Anti-PD-1 antibody SHR-1210 plus apatinib for metastatic colorectal cancer: a prospective, single-arm, open-label, phase II trial

Colorectal Cancer

Am J Cancer Res. 2020 Sep 1;10(9):2946-2954. eCollection 2020.


In the REGONIVO study, regorafenib combined with nivolumab was effective in the treatment of microsatellite stable (MSS) metastatic colorectal cancer (mCRC), which indicated anti-angiogenic drugs may enhance the efficacy of immune checkpoint inhibitors. Therefore, we designed a single-arm, single-center, open-label, phase II trial to determine the toxicity and efficacy of SHR-1210 (an anti-PD-1 antibody) plus apatinib in MSS mCRC. The sample size was estimated using a Simon Optimum two-stage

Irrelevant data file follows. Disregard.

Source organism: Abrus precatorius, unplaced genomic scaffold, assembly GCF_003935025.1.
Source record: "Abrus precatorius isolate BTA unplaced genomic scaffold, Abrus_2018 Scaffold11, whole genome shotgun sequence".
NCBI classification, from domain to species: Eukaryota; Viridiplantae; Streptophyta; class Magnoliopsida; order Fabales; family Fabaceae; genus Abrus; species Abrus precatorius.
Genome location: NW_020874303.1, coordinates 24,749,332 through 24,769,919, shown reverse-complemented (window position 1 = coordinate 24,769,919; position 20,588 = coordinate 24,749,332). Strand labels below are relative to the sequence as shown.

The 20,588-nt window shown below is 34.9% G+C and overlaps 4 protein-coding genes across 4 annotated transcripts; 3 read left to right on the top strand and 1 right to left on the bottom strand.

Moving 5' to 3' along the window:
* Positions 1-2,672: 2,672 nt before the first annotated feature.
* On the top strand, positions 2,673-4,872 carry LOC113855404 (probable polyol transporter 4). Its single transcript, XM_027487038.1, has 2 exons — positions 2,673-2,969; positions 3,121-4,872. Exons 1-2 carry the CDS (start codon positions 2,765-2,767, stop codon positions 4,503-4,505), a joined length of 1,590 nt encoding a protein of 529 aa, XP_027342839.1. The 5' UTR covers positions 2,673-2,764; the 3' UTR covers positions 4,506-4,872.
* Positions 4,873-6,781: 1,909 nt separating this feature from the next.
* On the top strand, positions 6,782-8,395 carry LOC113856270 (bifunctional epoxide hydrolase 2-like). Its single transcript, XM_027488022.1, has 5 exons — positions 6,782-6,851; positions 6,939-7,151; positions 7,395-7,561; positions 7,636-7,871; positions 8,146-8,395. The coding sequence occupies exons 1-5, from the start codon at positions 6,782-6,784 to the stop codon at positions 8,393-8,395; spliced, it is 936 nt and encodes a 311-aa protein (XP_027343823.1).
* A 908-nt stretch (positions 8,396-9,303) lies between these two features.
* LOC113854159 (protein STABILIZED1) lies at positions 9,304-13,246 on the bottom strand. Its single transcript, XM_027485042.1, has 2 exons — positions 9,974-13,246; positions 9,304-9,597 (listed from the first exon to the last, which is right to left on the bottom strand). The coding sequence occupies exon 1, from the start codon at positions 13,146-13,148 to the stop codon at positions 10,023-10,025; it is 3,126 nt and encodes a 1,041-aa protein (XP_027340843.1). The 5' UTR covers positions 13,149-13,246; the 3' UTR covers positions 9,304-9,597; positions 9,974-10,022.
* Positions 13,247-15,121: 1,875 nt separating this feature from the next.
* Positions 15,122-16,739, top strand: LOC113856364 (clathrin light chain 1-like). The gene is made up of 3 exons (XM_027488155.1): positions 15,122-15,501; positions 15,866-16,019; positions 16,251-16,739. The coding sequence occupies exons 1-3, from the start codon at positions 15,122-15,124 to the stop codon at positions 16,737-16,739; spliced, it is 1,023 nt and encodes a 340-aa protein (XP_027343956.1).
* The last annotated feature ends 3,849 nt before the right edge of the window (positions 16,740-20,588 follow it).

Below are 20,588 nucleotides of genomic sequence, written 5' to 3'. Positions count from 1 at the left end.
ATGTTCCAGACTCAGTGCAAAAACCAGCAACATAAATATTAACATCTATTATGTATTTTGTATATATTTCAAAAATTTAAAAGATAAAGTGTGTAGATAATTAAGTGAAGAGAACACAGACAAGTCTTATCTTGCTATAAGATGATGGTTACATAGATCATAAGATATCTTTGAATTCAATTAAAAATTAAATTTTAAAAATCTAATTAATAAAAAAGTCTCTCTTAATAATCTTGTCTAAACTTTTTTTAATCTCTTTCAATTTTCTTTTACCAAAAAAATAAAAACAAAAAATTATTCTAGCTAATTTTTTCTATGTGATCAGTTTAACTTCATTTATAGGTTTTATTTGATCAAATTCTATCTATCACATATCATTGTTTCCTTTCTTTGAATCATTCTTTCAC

design. 10 patients were included at the first stage and if one effective patient observed, an additional 19 patients would be added. Patients with MSS mCRC who refractory to second-line treatment or intolerant to standard treatment were given SHR-1210 200 mg every 2 weeks and apatinib 250-375 mg once daily until unacceptable toxicity or disease progression occurred. In our study, the objective response rate was 0% and the disease control rate was 22.2%. The median progression-free survival was 1.83 months (95% confidence interval (CI) 1.80-1.86 months), and the median overall survival was 7.80 months (95% CI 0-17.07). Treatment-related adverse events (AEs) occurred in all patients (100%). The most common treatment-related AEs were hypertension and proteinuria (70% each). Grade 3 AEs were observed in nine patients (9/10, 90%), and the commonest was hypertension (30%). In conclusion, SHR-1210 combined with apatinib has failed to improve the efficacy of treatment of MSS mCRC, and the intolerable toxicity may be the leading cause.